This is the second of 5 from our series Introducing The Newscene, leading up to our official beta launch on Friday 3rd of May. We will be releasing a new part every weekday, so watch this space & follow us.
By going online and try to finance their mission with advertising, publishers were entering a commodity business that would be dominated by software and scale. Their sole weapon was words.
A brief history of journalism and profitability
Journalism was never meant to be a profitable business
For hundreds of years, publishers weren’t really selling content. They sold a medium. Publishing has been organized as if the medium was what they were selling. The words were almost irrelevant and when it did, it was because it would eventually help to sell more papers.
“If the content was what they were selling, why has the price always depended mostly on the format? Why didn’t better content cost more?”Paul Graham
The first issue the industry faced was when people needed less paper. The whole routine surrounding print creation and business suddenly became less relevant and less profitable. Then some tried to replicate online what used to work on paper. Giving content for free and make money from advertising, CPM, etc. But then they had to face much stronger players with deeper pockets. They failed.
We can all agree: traffic-based revenue is a failure
It was probably the smartest idea at the time. With no printing costs and the ability to reach a much larger audience, publishing could be supported by advertising alone. If so, it would be a huge win/win: Free information for the world and strong businesses with global reach. And we can’t deny the fact that an ad-supported model did support multiple generations of “objective” journalists.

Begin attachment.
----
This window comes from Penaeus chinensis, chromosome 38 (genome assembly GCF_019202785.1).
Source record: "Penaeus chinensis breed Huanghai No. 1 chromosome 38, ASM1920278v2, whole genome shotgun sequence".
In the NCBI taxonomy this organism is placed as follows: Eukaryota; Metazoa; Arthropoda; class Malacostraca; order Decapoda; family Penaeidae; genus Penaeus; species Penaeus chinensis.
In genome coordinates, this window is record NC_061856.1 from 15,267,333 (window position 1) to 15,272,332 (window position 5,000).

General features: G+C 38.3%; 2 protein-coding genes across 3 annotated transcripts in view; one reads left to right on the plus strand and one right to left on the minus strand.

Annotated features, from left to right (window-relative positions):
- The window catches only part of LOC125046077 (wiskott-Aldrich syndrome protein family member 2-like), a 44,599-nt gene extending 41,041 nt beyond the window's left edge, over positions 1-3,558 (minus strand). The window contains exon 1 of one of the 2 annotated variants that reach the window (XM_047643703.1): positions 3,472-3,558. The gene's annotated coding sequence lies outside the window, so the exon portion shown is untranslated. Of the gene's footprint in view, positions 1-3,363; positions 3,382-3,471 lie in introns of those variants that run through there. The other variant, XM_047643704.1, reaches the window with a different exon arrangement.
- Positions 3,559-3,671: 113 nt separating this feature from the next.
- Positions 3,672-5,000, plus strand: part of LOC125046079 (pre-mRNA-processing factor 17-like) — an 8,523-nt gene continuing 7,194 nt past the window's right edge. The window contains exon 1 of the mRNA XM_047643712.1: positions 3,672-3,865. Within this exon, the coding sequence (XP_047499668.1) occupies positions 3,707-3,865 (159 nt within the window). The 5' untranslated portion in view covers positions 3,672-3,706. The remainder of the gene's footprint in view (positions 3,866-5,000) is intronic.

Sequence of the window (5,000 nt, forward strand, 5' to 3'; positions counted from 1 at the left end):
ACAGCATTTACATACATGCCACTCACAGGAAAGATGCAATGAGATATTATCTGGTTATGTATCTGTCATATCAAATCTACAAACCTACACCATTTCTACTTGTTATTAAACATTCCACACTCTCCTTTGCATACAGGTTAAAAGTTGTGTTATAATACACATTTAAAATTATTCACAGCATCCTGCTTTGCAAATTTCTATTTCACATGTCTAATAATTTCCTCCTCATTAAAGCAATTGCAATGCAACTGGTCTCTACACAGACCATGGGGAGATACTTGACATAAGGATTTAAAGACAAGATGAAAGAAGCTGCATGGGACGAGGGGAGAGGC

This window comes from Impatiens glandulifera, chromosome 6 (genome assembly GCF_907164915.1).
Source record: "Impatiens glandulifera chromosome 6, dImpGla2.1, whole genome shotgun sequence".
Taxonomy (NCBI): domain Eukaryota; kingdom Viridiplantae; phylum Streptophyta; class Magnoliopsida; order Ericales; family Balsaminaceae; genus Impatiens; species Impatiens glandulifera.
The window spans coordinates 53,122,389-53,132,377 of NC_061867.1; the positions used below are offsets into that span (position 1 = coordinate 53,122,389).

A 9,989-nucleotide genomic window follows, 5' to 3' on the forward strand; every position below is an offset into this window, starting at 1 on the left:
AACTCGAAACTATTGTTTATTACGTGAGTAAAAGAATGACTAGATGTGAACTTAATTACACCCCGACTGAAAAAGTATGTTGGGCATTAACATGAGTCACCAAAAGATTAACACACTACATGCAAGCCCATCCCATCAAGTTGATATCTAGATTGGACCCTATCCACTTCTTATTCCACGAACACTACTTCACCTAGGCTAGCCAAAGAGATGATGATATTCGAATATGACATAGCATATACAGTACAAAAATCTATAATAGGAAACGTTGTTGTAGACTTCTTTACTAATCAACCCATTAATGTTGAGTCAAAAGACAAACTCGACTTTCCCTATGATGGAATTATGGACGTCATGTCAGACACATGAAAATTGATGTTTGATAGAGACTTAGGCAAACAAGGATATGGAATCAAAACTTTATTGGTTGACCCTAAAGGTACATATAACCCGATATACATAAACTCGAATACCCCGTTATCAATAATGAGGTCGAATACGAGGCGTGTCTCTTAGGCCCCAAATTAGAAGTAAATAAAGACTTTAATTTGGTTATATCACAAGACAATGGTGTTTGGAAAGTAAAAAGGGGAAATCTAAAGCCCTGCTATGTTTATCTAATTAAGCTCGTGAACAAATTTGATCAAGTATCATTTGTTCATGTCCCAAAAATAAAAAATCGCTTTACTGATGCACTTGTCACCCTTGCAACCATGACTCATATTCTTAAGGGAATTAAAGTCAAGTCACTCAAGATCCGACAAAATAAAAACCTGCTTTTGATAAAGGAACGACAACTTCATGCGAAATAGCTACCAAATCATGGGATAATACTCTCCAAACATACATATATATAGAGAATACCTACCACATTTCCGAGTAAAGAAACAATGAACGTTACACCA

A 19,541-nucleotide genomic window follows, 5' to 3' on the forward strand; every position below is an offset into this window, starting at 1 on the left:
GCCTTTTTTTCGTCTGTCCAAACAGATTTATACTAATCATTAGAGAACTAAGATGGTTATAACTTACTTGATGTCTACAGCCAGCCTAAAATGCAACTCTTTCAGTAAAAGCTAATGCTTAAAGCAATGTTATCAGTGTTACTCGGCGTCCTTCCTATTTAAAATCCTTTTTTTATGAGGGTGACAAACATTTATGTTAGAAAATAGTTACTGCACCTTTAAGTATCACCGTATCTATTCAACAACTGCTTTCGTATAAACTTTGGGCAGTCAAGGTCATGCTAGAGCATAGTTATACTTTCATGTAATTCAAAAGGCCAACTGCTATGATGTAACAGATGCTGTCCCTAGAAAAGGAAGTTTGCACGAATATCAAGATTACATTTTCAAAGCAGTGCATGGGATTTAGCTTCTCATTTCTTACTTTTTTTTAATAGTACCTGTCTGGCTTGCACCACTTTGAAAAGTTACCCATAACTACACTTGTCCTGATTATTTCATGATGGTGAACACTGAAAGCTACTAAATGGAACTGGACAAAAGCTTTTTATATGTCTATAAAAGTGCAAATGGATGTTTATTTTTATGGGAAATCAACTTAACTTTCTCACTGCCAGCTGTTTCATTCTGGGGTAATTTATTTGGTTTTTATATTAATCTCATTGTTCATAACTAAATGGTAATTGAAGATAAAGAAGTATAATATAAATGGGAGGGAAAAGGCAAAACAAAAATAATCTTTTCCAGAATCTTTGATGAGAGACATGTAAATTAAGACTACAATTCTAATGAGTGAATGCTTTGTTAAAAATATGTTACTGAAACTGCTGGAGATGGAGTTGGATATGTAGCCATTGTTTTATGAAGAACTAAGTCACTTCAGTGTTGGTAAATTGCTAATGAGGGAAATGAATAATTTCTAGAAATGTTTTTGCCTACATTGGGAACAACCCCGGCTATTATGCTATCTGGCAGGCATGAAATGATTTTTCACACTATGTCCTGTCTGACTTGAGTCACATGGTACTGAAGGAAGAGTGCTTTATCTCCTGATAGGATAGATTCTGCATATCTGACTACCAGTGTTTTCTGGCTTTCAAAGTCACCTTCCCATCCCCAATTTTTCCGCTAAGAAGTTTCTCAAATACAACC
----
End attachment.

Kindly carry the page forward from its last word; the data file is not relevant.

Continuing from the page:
But ad-supported journalism led to crappy content and lots of noise. For a couple of years now, people have been writing and optimizing their content for whatever will travel best on Facebook or attract the most attention. The model is showing its limits as we can see with Vice, Buzzfeed, Vox, MIC, and more laying off tons of people, being sold at huge discounts, or simply going out of business.
“The reason quality — of content and experience — has gone down in publishing, not up, despite the power of competition and technology, is because publishers are competing for advertiser dollars, not audience dollars.”Ev Williams
Is tackling reader revenues an impossible mission?
No! Enough publishers have succeeded when making this bet to avoid being called lucky. They are named Monocle, Business of Fashion, De Correspondent, Mediapart, Le Canard enchaîné, The Gentlewoman, Zetland, NZZ (I’m deliberately not including big names!). And they have the following characteristics in common:
Finest UX and/or strong identity
Reader revenues as a priority
Their media as a platform, a community, not just words sent down to readers.
Reader revenues can be seen as the mother of every other sustainable revenue source!
Beyond the fact that recurring revenues give solid ground to your business; Once you prove that you know how to sell your content; Once you know how to frame the narrative of a subject, a vertical; Once you become an authority, a trusted voice as a competitive advantage.
You can build your own native advertising business; You can partner with / for the audience you deeply know; You can build content marketing income streams; You can start writing and directing movies & documentaries for, let’s say, Netflix; You can build a BtoB business if your subject/market is suited for it; You can write reports and provide data at a high price
You name it…
So can publishers successfully pivot to user revenues first? Yes! But once again it requires a serious leap in how they approach their mission and business model.
Do you like it? Share it! Do you want to know the whole story? Become a member!